Our First and Most Cherish Liberty
When the Bill of Rights was ratified, religious freedom had the distinction of being the First Amendment. Religious liberty is indeed the first liberty. The First Amendment guarantees that "Congress shall make no law respecting an establishment of religion, or prohibiting the free exercise thereof." Religious liberty is not just the first freedom for Americans; rather it is the first in the history of democratic freedom, tracing its origins back the first clauses of the Magna Carta of 1215 and beyond.
Religious Liberty Is More Than Freedom of Worship
Religious liberty is not only about our ability to go to Mass on Sunday or pray the Rosary at home. It is about whether we can make our contribution to the common good of all Americans. Can we do the good works our faith calls us to do, without having to compromise that very same faith? Without religious liberty properly understood, all Americans suffer, deprived of the essential contribution in education, health care, feeding the hungry, civil rights, and social services that religious Americans make every day, both here at home and overseas.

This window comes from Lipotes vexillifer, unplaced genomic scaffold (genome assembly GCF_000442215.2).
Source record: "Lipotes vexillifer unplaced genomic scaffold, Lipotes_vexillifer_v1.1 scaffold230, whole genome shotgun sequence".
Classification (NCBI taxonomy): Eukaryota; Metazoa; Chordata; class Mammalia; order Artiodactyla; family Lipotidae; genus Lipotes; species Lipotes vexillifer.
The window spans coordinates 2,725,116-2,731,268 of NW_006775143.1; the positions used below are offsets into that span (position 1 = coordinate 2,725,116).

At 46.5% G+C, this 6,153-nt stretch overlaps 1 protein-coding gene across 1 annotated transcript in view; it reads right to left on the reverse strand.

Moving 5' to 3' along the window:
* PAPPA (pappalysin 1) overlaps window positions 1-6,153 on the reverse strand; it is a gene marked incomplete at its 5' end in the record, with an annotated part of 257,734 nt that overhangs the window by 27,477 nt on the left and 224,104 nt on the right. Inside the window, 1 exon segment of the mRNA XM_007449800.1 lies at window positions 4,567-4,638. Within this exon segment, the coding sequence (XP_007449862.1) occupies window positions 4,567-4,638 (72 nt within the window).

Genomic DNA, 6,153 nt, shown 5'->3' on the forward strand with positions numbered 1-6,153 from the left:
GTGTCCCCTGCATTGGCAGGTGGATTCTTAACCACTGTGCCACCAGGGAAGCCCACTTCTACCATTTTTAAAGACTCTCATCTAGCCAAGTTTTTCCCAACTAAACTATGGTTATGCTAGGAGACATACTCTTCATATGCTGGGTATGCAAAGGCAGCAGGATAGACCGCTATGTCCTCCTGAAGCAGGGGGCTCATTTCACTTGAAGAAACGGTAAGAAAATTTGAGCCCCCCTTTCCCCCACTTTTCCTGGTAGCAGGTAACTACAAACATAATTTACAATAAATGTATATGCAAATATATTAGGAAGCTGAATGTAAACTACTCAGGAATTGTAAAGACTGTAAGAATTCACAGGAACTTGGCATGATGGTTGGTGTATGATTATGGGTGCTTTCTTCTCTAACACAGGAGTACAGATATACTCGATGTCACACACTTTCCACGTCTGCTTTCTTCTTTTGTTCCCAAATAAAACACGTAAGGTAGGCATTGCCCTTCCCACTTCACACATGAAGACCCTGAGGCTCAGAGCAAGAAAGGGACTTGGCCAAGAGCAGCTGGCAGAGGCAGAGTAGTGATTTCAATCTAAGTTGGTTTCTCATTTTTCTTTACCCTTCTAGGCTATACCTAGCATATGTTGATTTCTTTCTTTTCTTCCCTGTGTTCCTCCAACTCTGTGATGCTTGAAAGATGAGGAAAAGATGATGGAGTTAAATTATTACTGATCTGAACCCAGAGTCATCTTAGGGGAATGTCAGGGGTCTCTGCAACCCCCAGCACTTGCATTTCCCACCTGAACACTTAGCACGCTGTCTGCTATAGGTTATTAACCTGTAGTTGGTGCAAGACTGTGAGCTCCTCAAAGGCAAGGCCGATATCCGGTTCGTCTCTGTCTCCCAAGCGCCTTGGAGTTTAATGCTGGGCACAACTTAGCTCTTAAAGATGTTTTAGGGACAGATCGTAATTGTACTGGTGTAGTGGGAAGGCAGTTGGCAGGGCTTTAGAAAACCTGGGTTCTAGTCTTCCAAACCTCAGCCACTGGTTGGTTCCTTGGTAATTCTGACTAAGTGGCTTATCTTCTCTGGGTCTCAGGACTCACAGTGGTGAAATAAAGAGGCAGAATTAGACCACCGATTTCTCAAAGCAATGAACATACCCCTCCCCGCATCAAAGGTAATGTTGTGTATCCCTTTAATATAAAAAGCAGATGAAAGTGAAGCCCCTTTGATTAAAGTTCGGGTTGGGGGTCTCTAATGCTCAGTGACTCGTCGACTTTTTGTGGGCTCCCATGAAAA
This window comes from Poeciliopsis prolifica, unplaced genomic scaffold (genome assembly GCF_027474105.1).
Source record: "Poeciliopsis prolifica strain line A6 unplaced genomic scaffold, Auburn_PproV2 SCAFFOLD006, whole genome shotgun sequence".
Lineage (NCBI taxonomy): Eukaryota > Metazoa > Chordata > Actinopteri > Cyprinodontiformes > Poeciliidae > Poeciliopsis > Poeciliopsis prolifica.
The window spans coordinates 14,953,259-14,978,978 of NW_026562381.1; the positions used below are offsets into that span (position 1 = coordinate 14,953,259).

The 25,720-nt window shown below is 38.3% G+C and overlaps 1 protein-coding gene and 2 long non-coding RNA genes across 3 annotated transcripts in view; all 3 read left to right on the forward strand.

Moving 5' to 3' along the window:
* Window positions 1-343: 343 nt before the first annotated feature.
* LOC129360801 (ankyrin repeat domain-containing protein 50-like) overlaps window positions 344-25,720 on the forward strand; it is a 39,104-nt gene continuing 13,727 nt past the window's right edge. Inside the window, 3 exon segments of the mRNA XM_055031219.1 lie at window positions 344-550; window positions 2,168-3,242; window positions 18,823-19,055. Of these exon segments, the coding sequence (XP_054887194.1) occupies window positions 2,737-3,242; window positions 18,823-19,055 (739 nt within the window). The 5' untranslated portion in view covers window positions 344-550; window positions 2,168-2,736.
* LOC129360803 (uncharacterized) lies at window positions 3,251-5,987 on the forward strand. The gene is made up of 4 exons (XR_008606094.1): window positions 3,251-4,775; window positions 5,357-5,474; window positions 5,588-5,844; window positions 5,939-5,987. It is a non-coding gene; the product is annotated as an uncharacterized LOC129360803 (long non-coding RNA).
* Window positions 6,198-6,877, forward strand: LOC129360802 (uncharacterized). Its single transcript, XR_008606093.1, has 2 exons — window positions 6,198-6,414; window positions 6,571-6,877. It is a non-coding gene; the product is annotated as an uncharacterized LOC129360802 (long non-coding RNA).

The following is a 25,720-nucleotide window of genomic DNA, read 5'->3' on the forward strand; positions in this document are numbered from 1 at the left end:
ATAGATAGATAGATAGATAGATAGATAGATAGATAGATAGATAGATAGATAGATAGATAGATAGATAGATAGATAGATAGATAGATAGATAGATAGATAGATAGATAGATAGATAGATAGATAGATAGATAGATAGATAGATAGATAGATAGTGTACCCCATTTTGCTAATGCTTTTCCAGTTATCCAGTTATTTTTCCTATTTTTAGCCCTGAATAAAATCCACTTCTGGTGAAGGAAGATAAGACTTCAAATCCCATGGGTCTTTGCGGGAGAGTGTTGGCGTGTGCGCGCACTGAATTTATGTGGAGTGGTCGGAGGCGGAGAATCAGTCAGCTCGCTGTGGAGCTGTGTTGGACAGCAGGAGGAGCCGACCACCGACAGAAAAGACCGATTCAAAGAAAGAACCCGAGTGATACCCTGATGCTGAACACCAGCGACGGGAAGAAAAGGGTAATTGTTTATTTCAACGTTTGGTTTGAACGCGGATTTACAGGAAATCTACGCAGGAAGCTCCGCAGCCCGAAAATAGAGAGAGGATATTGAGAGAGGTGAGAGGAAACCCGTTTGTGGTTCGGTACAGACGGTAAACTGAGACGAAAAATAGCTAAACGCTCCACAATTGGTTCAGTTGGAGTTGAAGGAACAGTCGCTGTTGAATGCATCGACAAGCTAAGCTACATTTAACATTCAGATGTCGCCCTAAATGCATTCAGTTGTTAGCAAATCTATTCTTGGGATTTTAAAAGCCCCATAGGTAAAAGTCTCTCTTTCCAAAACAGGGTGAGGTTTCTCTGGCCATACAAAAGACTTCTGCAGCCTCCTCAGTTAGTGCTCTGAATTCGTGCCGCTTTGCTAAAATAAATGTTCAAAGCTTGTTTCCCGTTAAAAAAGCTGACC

If our obligations and duties to God are impeded, or even worse, contradicted by the government, then we can no longer claim to be a land of the free, and a beacon of hope for the world. What we ask is nothing more than that our God-given right to religious liberty be respected. We ask nothing less than that the Constitution and laws of the United States, which recognize that right, be respected. In a speech the Pope has said that this work requires "an engaged, articulate and well-formed Catholic laity endowed with a strong critical sense vis-à-vis the dominant culture."